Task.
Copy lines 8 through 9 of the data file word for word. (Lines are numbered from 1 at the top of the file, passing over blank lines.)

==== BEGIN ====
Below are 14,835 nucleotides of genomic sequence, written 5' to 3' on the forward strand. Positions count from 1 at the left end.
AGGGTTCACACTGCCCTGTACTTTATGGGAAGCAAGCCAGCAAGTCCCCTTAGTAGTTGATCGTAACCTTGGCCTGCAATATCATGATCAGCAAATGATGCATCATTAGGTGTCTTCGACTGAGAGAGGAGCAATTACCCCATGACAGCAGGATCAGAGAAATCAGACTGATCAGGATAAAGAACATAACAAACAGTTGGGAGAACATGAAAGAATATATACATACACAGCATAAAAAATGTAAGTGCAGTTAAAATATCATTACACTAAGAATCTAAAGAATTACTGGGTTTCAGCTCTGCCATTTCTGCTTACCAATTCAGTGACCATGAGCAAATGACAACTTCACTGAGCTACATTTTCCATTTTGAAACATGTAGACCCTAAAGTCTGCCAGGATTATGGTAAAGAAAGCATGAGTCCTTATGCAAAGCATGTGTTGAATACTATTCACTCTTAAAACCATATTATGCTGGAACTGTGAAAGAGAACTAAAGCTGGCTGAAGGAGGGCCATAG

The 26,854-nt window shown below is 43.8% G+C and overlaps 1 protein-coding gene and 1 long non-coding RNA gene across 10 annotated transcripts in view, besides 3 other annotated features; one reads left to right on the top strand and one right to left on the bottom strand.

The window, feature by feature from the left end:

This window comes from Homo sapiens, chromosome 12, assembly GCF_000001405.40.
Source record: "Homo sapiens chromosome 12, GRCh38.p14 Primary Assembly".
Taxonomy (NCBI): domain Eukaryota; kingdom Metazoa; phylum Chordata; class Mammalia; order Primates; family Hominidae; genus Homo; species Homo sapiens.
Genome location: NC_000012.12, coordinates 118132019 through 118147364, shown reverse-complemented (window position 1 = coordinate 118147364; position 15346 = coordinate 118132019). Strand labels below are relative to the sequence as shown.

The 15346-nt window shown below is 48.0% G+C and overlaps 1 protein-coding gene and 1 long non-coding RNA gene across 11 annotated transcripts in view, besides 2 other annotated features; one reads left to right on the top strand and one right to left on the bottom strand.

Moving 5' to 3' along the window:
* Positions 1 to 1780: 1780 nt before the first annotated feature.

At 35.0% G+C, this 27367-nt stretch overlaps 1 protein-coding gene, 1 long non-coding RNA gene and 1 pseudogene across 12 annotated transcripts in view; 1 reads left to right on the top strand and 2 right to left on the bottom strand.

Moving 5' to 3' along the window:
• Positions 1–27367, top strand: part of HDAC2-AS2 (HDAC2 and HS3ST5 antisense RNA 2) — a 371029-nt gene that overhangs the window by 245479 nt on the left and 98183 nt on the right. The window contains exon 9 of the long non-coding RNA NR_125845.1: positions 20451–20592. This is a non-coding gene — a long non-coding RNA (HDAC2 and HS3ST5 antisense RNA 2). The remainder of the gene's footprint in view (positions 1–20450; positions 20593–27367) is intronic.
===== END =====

Genome location: NC_000012.12, coordinates 118132019 through 118147364, shown reverse-complemented (window position 1 = coordinate 118147364; position 15346 = coordinate 118132019). Strand labels below are relative to the sequence as shown.

The 15346-nt window shown below is 48.0% G+C and overlaps 1 protein-coding gene and 1 long non-coding RNA gene across 11 annotated transcripts in view, besides 2 other annotated features; one reads left to right on the top strand and one right to left on the bottom strand.